Secret surrogacy deals suspected at Italian fertility fair


Southern Europe


Baby dolls in trolleys during a protest against the use of surrogate mothers in France. Photo AFP, Alain Jocard

To the disbelief of politicians, Milan seems to be getting another fertility fair. They fear secret surrogacy deals and point to suspicious activities.

For people in Milan, it seems like May 2022 all over again. A yet-to-be-held fertility fair is again causing controversy in the Italian city of Milan. It is supposed to be held in the same venue, at the same time as last year. Only the name is different. Where it is now called ‘Wish for a baby’, last year’s fair would be called ‘Dream called a baby’. Would, because the fair was cancelled due to the controversy that arose. And the same discussion is starting again.

The event will be held in the third week of May, on Saturday the 20th and Sunday the 21st. It advertises as bringing you “the best fertility experts from all over the world for free.” The organisers say to have assembled “the most comprehensive group of doctors and clinics available, ready to advise and inform you.”

Although surrogacy, a practice forbidden in Italy, is not mentioned on its website, there are legitimate reasons to doubt whether the subject will not be raised at the fair. As CNE reported last year, a similar event held in Paris showed how surrogacy was arranged at the fair, despite the practice being illegal in France. And in other European cities as well, similar fairs were held.


In mid-march, a similar-named fertility fair was held in Berlin. The Swiss daily Neue Zürcher Zeitung(NZZ) visited the Berlin fair and made a report on it. According to the newspaper, more than half of the exhibitors offer services related to surrogacy.

Although German doctors are also not allowed to recommend clinics abroad to their patients, and it is illegal to arrange surrogacy, the event still offers a lot of information on the subject. According to the NZZ, ‘Wish for a baby’ can only take place because the organisers take the position that the exhibitors only provide information and do not conduct sales talks.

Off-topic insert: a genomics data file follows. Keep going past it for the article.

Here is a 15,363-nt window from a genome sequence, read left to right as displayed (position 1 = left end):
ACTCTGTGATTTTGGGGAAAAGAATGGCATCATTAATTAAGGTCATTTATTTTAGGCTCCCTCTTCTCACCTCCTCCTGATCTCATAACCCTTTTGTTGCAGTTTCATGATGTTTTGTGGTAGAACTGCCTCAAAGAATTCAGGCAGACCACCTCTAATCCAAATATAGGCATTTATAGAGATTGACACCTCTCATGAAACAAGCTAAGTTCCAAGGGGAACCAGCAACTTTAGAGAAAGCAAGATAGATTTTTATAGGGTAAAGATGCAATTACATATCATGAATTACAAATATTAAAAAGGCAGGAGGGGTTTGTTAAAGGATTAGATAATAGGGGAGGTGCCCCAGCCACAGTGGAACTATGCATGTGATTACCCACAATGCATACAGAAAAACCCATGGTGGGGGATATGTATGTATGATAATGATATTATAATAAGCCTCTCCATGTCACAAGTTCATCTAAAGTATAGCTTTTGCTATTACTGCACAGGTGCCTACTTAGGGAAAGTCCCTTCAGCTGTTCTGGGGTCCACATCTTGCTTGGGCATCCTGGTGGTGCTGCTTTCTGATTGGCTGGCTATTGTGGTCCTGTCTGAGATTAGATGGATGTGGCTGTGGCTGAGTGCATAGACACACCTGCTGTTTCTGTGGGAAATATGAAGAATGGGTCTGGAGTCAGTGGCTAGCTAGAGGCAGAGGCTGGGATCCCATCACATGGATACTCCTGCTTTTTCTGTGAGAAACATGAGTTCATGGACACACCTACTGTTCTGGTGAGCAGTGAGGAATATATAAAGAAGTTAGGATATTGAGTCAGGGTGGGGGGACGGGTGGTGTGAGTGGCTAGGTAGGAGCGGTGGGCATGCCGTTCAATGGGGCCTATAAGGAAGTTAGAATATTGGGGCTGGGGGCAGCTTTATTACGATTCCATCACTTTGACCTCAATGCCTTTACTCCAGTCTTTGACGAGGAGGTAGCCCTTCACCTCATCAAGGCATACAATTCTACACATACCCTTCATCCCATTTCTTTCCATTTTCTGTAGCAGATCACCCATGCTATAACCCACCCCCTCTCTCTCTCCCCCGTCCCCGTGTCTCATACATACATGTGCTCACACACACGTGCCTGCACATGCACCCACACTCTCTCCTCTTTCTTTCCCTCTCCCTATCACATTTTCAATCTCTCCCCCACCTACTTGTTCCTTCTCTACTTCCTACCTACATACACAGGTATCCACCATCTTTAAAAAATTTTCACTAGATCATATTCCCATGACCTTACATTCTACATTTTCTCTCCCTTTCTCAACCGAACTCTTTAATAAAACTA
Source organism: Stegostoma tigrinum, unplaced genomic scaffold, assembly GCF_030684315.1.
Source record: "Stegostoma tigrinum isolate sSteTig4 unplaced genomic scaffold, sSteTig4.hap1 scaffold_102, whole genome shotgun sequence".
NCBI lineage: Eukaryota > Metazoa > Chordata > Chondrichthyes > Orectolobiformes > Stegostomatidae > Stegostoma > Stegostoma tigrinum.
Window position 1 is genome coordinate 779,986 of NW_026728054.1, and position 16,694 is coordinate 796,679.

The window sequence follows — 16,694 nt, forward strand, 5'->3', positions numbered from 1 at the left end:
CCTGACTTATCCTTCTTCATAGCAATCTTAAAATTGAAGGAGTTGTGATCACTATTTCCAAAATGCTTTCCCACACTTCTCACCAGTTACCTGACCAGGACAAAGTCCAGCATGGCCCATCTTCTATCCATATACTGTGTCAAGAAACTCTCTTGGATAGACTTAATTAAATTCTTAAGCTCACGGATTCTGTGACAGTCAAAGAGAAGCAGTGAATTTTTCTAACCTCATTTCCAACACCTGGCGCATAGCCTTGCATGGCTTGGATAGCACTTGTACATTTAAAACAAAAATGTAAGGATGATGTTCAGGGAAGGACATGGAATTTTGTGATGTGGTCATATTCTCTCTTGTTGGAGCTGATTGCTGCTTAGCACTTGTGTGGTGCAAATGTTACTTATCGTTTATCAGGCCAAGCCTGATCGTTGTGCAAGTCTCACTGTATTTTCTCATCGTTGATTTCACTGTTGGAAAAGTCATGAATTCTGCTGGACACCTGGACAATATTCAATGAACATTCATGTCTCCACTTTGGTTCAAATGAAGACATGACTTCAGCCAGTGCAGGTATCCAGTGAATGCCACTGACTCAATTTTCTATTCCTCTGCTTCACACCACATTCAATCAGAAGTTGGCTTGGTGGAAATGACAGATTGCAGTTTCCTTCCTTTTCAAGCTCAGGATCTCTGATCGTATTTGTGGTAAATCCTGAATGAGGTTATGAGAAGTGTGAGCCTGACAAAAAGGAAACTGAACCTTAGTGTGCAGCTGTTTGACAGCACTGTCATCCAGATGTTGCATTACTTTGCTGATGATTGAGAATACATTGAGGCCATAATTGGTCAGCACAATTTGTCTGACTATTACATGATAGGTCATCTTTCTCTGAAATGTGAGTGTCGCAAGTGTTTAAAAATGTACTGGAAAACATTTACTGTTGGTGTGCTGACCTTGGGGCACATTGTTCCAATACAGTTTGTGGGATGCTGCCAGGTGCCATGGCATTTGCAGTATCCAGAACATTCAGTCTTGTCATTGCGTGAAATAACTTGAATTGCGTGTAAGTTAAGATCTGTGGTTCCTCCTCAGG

According to vendors, surrogate mothers implanted with an embryo that has emerged from the egg cell of another woman are less likely to want the child. Photo AFP, Luis Acosta

Three-quarters of the visitors at the fair are, according to the NZZ, men. Not only do they need a surrogate mother, they also need a donated egg. Today that is easier done than in the past. Surrogate mothers are implanted with an embryo that has emerged from the egg cell of another woman. The vendors say it’s more expensive, but there are fewer risks that the woman wants to keep the child.


This fair, organised by the same company, is also landing in Milan. To the dismay of politicians. Municipal councillors Deborah Giovanati and Roberta Osculati therefore asked Milan mayor Giuseppe Sala for clarification.

The politicians argue that although it is important to talk about motherhood, they cannot accept that “content that is against the standards applicable in our country is transmitted.”

On her website, Ms Osculati also points to the code of conduct that is prescribed to visitors: bags will be searched, and there is a ban on filming or distributing flyers. Osculati calls it “somewhat strange” that there are such precautions for an event aimed at people who “simply seek information.”


The turmoil surrounding the fertility fair comes at a time when surrogacy in Italy is under a magnifying glass. The practice is already banned in Italy itself, but on Tuesday, the country took another step towards banning surrogacy outside its borders as well. The Justice Commission approved a bill that punishes Italians who go abroad for surrogacy with a prison sentence of up to two years or a fine of up to one million euros.

These cross-border surrogacy agreements, called “procreative tourism” by Prime Minister Meloni, often cause problems. As CNE reported, Ukrainian authorities recently indicted Ukrainian nationals who allegedly trafficked newborns to single men through the Czech Republic. Although Ukraine is one of the world’s most popular surrogacy destinations, it only allows heterosexual couples to enter a pathway. However, that seemingly did not stop these people from conveniently using country borders.

To combat these legislative loopholes, dozens of experts called for the universal abolition of surrogacy in early March. In Casablanca, they published a declaration that calls for banning surrogacy in all forms worldwide, arguing that without international legislation, surrogacy will continue to exist and thus harm women’s and children’s rights.



Subscribe for an update, and receive a documentary and e-book for free.

Choose your subscriptions*

You may subscribe to multiple lists.